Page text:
Canadian stocks dropped for a fourth straight day, closing on the brink of the first correction since 2020, as investors exit risk assets on concerns about rate hikes and slowing economic growth.

The S&P/TSX Composite Index closed 0.6 per cent lower on Tuesday after Federal Reserve Bank of Cleveland President Loretta Mester said 75 basis-point rate hikes from the Fed cannot be ruled out if inflation doesn’t come under control. The Canadian equity benchmark has dropped 9.95 per cent from its record closing price reached on March 29. (A 10 per cent decline is considered a correction.) 

Commodity producers, financial stocks and tech were among the biggest drags on the index Tuesday. Suncor Energy Inc. declined 1.3 per cent, while Shopify Inc. fell 1.7 per cent. Bausch Health Cos. also weighed on the TSX, sinking 27 per cent after the company reported earnings that largely missed analysts’ expectations.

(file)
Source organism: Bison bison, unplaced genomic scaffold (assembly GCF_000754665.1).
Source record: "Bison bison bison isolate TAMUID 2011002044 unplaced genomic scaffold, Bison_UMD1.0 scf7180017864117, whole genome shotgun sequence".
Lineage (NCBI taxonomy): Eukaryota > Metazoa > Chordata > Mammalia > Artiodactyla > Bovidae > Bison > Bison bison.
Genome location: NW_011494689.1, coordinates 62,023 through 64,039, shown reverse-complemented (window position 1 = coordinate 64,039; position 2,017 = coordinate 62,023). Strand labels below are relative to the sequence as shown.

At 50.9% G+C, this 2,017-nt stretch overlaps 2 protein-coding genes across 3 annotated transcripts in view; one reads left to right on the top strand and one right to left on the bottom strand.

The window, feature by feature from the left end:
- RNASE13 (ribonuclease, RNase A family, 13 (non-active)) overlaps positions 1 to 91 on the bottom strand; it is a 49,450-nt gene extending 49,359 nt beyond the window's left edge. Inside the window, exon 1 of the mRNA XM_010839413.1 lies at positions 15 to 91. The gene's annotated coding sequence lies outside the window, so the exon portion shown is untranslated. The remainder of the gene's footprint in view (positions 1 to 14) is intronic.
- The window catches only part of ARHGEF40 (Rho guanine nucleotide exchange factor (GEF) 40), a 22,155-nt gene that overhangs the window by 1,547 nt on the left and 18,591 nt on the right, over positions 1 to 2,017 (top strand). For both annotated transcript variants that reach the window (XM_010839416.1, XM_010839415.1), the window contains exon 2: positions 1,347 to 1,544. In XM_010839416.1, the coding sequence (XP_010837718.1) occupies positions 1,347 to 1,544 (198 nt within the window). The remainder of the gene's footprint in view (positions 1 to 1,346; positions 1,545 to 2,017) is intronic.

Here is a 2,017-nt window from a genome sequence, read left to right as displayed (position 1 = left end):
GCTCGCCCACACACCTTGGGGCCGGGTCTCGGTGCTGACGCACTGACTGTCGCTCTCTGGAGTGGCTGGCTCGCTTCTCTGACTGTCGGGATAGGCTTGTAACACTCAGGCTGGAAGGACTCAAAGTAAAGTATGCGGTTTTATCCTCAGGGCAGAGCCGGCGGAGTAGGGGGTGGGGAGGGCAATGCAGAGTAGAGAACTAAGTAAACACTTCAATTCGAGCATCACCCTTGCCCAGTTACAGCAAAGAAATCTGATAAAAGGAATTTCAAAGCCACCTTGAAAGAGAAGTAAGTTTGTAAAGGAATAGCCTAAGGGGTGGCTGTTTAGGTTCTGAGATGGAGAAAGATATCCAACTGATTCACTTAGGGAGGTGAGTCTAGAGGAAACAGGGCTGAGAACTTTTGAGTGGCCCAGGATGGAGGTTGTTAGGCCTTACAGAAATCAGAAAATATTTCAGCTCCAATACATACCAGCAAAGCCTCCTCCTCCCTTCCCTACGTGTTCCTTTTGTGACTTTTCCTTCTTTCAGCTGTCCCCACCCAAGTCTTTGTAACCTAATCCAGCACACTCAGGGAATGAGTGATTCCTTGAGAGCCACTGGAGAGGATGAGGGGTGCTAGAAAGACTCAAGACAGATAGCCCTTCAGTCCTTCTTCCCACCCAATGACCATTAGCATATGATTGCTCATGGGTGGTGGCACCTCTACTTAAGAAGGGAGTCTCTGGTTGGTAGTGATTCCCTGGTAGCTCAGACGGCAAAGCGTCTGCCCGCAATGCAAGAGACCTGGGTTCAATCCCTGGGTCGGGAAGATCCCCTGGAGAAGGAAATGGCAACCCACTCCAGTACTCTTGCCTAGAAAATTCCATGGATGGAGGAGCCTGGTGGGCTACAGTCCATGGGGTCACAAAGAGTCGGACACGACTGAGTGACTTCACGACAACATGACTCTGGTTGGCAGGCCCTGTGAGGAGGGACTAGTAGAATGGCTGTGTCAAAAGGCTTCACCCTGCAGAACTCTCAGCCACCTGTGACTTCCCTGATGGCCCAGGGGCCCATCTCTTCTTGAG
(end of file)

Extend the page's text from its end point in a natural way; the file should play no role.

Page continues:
“Market psyche has shifted from concerns about rising interest rates into a broader-based selloff due to fears of a hard landing or recession,” Lesley Marks, Mackenzie Investments’ chief investment officer of equities, said in an interview. 

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The Canadian market has so far avoided the steep losses seen in the U.S., falling 6.3 per cent this year compared with the 16.1 per cent drop in the S&P 500 Index. Investors had been piling back into commodities stocks -- which make up about a third of the Canadian index -- as markets reacted to a tight oil market, economic uncertainty and rising rates.

With nearly half of Canadian companies set to report in the coming weeks, analysts remain bullish on earnings. Canada’s Big Six banks, making up about 20 per cent of the benchmark, are set to report in late May. Financial stocks have dropped 4 per cent in the past four days.

“The TSX has significantly outperformed the S&P because of its high exposure to energy and low exposure to technology,” Marks said. “We think that that is sustainable. Canadian stocks will have a better relative earnings momentum overall, Canadian stocks trade at significantly lower valuations and the Canadian market is well supported by the strong commodity prices.”